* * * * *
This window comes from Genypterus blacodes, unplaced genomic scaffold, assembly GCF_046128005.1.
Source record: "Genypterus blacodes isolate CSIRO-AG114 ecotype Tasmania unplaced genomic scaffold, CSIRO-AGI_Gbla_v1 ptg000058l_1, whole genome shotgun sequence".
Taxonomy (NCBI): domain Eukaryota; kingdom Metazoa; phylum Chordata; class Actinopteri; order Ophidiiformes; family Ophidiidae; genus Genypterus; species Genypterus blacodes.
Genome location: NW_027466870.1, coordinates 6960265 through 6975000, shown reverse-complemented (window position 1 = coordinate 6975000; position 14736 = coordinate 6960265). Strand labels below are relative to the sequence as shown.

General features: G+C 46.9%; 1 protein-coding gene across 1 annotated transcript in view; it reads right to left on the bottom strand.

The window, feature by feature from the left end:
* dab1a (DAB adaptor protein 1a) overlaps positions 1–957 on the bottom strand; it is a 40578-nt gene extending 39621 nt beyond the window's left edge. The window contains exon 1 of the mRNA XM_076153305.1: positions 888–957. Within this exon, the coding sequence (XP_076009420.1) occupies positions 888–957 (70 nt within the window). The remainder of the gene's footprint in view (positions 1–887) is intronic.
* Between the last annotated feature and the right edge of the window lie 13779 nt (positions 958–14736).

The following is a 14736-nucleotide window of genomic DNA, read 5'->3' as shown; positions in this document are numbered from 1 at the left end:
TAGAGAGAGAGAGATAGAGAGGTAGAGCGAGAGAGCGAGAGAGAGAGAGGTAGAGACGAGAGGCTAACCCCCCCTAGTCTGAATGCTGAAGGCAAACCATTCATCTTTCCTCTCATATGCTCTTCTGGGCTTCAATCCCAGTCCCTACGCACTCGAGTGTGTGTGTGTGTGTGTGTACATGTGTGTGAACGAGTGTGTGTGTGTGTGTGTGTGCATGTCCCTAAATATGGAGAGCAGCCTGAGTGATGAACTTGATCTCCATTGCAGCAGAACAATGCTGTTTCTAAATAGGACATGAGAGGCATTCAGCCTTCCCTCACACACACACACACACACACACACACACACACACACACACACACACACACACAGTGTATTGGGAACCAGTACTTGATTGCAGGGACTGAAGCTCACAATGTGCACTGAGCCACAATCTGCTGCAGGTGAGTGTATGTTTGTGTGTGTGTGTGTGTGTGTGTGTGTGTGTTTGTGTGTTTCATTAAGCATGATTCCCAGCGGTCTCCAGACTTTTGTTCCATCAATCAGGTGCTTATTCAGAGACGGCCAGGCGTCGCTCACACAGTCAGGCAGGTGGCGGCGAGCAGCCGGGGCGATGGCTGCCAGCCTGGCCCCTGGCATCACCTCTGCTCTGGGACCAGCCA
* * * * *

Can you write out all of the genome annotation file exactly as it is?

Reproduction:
This window comes from Genypterus blacodes, unplaced genomic scaffold, assembly GCF_046128005.1.
Source record: "Genypterus blacodes isolate CSIRO-AG114 ecotype Tasmania unplaced genomic scaffold, CSIRO-AGI_Gbla_v1 ptg000058l_1, whole genome shotgun sequence".
Taxonomy (NCBI): domain Eukaryota; kingdom Metazoa; phylum Chordata; class Actinopteri; order Ophidiiformes; family Ophidiidae; genus Genypterus; species Genypterus blacodes.
Genome location: NW_027466870.1, coordinates 6960265 through 6975000, shown reverse-complemented (window position 1 = coordinate 6975000; position 14736 = coordinate 6960265). Strand labels below are relative to the sequence as shown.

General features: G+C 46.9%; 1 protein-coding gene across 1 annotated transcript in view; it reads right to left on the bottom strand.

The window, feature by feature from the left end:
* dab1a (DAB adaptor protein 1a) overlaps positions 1–957 on the bottom strand; it is a 40578-nt gene extending 39621 nt beyond the window's left edge. The window contains exon 1 of the mRNA XM_076153305.1: positions 888–957. Within this exon, the coding sequence (XP_076009420.1) occupies positions 888–957 (70 nt within the window). The remainder of the gene's footprint in view (positions 1–887) is intronic.
* Between the last annotated feature and the right edge of the window lie 13779 nt (positions 958–14736).

The following is a 14736-nucleotide window of genomic DNA, read 5'->3' as shown; positions in this document are numbered from 1 at the left end:
TAGAGAGAGAGAGATAGAGAGGTAGAGCGAGAGAGCGAGAGAGAGAGAGGTAGAGACGAGAGGCTAACCCCCCCTAGTCTGAATGCTGAAGGCAAACCATTCATCTTTCCTCTCATATGCTCTTCTGGGCTTCAATCCCAGTCCCTACGCACTCGAGTGTGTGTGTGTGTGTGTGTACATGTGTGTGAACGAGTGTGTGTGTGTGTGTGTGTGCATGTCCCTAAATATGGAGAGCAGCCTGAGTGATGAACTTGATCTCCATTGCAGCAGAACAATGCTGTTTCTAAATAGGACATGAGAGGCATTCAGCCTTCCCTCACACACACACACACACACACACACACACACACACACACACACACACACACACAGTGTATTGGGAACCAGTACTTGATTGCAGGGACTGAAGCTCACAATGTGCACTGAGCCACAATCTGCTGCAGGTGAGTGTATGTTTGTGTGTGTGTGTGTGTGTGTGTGTGTGTGTTTGTGTGTTTCATTAAGCATGATTCCCAGCGGTCTCCAGACTTTTGTTCCATCAATCAGGTGCTTATTCAGAGACGGCCAGGCGTCGCTCACACAGTCAGGCAGGTGGCGGCGAGCAGCCGGGGCGATGGCTGCCAGCCTGGCCCCTGGCATCACCTCTGCTCTGGGACCAGCCA